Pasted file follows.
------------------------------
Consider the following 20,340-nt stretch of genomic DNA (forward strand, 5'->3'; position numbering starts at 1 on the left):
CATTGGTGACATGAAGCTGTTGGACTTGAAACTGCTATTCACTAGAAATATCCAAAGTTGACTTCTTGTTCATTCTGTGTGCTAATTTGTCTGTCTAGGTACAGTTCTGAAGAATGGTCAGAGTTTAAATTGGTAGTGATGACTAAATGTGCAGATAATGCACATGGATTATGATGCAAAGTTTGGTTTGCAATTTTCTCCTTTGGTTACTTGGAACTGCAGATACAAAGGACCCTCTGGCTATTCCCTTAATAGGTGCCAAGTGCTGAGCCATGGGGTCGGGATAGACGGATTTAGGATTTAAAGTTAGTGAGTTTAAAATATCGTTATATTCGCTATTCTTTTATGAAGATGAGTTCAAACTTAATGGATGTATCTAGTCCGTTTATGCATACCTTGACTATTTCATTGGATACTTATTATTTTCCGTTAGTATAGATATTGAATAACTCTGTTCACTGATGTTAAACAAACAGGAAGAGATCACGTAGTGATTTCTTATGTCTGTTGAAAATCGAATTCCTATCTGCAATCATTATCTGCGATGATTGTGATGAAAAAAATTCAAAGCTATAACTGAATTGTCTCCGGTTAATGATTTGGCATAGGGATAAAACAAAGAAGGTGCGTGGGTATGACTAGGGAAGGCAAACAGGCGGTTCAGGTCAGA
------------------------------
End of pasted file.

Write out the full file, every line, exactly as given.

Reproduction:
Consider the following 20,340-nt stretch of genomic DNA (forward strand, 5'->3'; position numbering starts at 1 on the left):
CATTGGTGACATGAAGCTGTTGGACTTGAAACTGCTATTCACTAGAAATATCCAAAGTTGACTTCTTGTTCATTCTGTGTGCTAATTTGTCTGTCTAGGTACAGTTCTGAAGAATGGTCAGAGTTTAAATTGGTAGTGATGACTAAATGTGCAGATAATGCACATGGATTATGATGCAAAGTTTGGTTTGCAATTTTCTCCTTTGGTTACTTGGAACTGCAGATACAAAGGACCCTCTGGCTATTCCCTTAATAGGTGCCAAGTGCTGAGCCATGGGGTCGGGATAGACGGATTTAGGATTTAAAGTTAGTGAGTTTAAAATATCGTTATATTCGCTATTCTTTTATGAAGATGAGTTCAAACTTAATGGATGTATCTAGTCCGTTTATGCATACCTTGACTATTTCATTGGATACTTATTATTTTCCGTTAGTATAGATATTGAATAACTCTGTTCACTGATGTTAAACAAACAGGAAGAGATCACGTAGTGATTTCTTATGTCTGTTGAAAATCGAATTCCTATCTGCAATCATTATCTGCGATGATTGTGATGAAAAAAATTCAAAGCTATAACTGAATTGTCTCCGGTTAATGATTTGGCATAGGGATAAAACAAAGAAGGTGCGTGGGTATGACTAGGGAAGGCAAACAGGCGGTTCAGGTCAGA